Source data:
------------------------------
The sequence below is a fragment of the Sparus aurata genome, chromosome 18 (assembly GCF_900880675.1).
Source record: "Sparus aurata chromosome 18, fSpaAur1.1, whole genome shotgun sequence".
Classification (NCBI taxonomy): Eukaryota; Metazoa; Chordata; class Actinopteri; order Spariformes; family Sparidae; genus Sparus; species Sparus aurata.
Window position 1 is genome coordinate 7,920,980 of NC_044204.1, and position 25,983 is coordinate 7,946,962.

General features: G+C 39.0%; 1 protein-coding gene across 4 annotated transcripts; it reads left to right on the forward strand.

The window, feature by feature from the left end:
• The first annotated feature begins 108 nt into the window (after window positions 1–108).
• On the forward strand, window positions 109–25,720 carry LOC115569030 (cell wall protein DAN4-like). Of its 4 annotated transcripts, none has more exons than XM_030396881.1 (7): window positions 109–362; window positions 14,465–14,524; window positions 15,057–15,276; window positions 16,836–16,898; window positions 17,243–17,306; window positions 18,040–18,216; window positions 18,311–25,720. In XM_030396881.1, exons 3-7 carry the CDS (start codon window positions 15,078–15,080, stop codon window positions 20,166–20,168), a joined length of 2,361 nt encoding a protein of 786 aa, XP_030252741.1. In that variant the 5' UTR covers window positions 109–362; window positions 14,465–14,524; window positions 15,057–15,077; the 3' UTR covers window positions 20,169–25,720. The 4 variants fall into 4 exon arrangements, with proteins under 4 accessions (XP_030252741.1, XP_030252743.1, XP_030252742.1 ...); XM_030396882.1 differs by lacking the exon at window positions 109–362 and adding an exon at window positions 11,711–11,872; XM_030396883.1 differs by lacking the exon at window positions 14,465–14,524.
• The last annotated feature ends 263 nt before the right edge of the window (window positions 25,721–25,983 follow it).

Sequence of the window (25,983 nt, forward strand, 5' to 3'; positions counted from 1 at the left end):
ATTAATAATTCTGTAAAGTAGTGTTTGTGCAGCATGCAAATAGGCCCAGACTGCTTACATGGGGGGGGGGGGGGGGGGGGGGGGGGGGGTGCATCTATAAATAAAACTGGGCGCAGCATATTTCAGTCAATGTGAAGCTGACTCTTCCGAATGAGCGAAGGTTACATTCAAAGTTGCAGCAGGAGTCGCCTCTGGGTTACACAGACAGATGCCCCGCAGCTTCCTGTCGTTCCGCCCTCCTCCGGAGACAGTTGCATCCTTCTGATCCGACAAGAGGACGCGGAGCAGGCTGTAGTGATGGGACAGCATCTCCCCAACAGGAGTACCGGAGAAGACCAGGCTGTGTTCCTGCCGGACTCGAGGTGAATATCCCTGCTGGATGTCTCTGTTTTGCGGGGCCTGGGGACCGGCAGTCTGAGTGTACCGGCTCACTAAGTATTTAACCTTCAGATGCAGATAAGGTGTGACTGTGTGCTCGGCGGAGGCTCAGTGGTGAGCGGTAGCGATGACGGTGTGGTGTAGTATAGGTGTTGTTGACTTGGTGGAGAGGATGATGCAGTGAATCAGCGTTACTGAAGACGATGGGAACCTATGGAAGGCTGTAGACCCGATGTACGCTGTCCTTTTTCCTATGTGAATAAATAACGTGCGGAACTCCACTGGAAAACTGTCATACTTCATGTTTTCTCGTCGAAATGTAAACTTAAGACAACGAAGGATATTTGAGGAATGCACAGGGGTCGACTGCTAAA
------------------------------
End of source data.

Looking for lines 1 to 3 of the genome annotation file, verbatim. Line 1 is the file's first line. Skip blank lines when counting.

The sequence below is a fragment of the Sparus aurata genome, chromosome 18 (assembly GCF_900880675.1).
Source record: "Sparus aurata chromosome 18, fSpaAur1.1, whole genome shotgun sequence".
Classification (NCBI taxonomy): Eukaryota; Metazoa; Chordata; class Actinopteri; order Spariformes; family Sparidae; genus Sparus; species Sparus aurata.